By Shonali Advani
Anjitha P. was never treated at par with her brother and she knew that this was not going to change. While she knew that a better life awaited her in a metro, her parents refused to leave the Karnataka district of Shimoga, a region where career options were few and far between. Getting a job was a lot more than tough in Shimoga. Impossible was more like it, she knew. But she did. In January 2010, Anjitha got employed at RuralShores’s first business process outsourcing (BPO) services center in Thirthahalli.
Headquartered in Bengaluru, RuralShores is a social venture headed by Murali Vullaganti that has provided employment opportunities to youth in rural India since May 2008. More importantly, it had improved their overall quality of life by allowing them to stay near families and save money in the bargain.
After spending two decades in the IT and BPO sector, Vullaganti understood the challenges for call center employees, most of whom migrated to urban cities in search of work. In his last role as Managing Director, Xansa India, he was recruiting 300-400 people a month. To meet human resource demands, his recruiting team of 40 went to the hinterlands of Bihar, Andhra Pradesh and Karnataka to source people for their urban centers. “With starting salaries of Rs. 8,000 to Rs. 10,000, neither they nor their families benefited,” says Vullaganti, Co-Founder and CEO, RuralShores.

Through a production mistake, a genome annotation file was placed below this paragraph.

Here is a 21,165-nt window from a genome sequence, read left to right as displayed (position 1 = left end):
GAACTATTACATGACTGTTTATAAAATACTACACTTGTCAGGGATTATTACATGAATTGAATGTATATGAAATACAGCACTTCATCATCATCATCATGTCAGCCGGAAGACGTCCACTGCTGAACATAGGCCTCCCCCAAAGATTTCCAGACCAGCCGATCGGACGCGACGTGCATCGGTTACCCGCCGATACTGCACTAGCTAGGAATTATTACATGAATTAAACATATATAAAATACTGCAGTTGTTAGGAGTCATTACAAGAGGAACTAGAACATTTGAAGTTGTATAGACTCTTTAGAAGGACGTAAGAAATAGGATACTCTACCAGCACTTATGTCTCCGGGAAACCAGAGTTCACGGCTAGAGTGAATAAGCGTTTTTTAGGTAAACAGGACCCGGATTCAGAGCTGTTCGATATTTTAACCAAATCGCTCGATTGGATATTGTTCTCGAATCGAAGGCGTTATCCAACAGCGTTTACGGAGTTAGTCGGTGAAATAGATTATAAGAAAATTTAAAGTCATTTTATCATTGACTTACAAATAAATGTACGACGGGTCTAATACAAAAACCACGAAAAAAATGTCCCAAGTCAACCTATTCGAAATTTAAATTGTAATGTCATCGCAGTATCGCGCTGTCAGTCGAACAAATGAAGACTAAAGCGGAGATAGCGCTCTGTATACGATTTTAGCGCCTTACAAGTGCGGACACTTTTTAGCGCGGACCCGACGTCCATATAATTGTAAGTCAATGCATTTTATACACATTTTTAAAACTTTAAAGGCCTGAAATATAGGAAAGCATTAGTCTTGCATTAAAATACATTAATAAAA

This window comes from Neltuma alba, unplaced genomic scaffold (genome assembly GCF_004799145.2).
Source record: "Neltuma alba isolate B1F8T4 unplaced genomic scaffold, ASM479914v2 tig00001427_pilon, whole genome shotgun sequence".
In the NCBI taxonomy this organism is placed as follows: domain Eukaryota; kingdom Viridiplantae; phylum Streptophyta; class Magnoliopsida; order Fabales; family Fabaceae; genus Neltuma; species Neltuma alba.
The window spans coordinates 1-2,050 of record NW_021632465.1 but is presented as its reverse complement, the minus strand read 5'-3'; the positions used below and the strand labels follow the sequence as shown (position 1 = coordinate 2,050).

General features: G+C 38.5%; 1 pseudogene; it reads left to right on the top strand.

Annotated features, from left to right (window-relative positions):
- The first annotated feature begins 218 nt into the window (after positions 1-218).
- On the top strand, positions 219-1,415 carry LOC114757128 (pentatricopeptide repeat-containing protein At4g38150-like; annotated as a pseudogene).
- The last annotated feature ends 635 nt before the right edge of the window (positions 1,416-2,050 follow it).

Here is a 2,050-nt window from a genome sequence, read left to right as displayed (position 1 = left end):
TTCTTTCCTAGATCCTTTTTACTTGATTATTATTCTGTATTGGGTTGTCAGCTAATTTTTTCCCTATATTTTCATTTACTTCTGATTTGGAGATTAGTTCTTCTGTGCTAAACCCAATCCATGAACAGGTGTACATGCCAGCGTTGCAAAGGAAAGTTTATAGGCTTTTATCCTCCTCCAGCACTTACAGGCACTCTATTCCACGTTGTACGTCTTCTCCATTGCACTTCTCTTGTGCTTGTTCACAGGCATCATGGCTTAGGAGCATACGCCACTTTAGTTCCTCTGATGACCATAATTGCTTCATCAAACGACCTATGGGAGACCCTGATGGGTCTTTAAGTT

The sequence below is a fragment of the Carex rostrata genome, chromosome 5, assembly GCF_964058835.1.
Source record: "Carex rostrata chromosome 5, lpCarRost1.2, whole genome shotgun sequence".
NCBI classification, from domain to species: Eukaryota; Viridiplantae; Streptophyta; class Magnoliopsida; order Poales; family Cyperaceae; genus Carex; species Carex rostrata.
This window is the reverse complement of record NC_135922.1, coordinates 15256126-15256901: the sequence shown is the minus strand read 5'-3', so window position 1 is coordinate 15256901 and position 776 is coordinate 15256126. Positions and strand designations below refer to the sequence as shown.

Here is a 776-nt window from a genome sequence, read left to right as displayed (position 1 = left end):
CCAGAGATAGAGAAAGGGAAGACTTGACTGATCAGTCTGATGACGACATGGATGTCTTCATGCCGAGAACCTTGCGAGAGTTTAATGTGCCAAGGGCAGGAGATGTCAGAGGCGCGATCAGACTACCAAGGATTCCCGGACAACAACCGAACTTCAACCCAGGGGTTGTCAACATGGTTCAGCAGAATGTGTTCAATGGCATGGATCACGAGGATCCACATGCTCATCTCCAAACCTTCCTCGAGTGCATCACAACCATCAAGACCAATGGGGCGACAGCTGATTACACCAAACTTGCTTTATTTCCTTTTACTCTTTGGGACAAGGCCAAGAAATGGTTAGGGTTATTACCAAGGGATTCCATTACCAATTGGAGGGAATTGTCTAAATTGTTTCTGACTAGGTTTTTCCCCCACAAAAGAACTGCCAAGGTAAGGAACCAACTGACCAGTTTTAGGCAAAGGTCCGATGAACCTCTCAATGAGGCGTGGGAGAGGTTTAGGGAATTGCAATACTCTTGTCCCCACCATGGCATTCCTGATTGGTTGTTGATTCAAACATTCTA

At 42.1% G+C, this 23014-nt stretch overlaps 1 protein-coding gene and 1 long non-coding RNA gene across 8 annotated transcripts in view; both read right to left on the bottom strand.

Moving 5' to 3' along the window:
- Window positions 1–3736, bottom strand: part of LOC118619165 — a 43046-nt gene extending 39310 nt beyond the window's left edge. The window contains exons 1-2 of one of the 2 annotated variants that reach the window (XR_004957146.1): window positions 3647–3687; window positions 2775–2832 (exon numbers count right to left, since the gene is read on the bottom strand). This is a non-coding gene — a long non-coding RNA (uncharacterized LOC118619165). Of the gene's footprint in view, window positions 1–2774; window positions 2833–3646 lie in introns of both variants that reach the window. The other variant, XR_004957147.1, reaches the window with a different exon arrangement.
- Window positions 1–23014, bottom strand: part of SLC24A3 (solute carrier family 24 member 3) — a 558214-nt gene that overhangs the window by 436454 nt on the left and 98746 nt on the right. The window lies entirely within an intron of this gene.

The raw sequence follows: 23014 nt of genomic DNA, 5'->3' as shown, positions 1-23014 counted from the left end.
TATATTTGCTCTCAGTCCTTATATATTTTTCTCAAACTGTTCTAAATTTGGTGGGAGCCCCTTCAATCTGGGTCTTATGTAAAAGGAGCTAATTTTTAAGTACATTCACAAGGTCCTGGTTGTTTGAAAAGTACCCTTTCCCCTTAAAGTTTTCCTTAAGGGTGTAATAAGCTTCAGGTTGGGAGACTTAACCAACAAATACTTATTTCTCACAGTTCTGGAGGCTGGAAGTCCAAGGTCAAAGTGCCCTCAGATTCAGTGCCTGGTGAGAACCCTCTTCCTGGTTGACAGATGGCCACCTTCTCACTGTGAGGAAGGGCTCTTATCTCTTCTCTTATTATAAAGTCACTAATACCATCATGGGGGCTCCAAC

Struck by an epiphany, he realized this offshore concept could move a level down to rural areas. So he quit his safe and booming career in 2006 and for the next two ran a ‘proof of concept’ center in Puttaparthi. Supporting him was Sujata Raju, an entrepreneur running a 20-seater center. Together, they decided to scale it to 80-100 seats.
They started with a new accounting opening project for HDFC Bank, and got first-hand experience of the challenges therein. The issues were two-fold: limited connectivity and power in the rural regions; and extremely low confidence levels of people.
“Rural folk aren’t aware of their inherent talents and think BPO jobs are for the urban, qualified populace,” he explains. In addition, the whole journey of transforming them to knowledge professionals took about six to nine months, a significant timeframe for a business where delivery times are key.
Since inception, Vullaganti’s goal was to build an enterprise with national scale and not one-off centers, hence he got five other friends, now promoters, to develop a suitable B-Plan and invest in the venture. “Our long-term goal is to set up 500 centers,” he says. It started serious operations in October 2008 with two centers in Bagyapalli, Karnataka and Ratnagiri, Tamil Nadu, chosen strategically near metros to showcase work to potential clients. However, both centers took a year to scale to 100 people each. RuralShores’s location criteria is towns with a maximum population of 20,000, so people from villages nearby, within 10 kilometers, can come to work. It now provides employment to 1,200 people pan-India.
Laws of attraction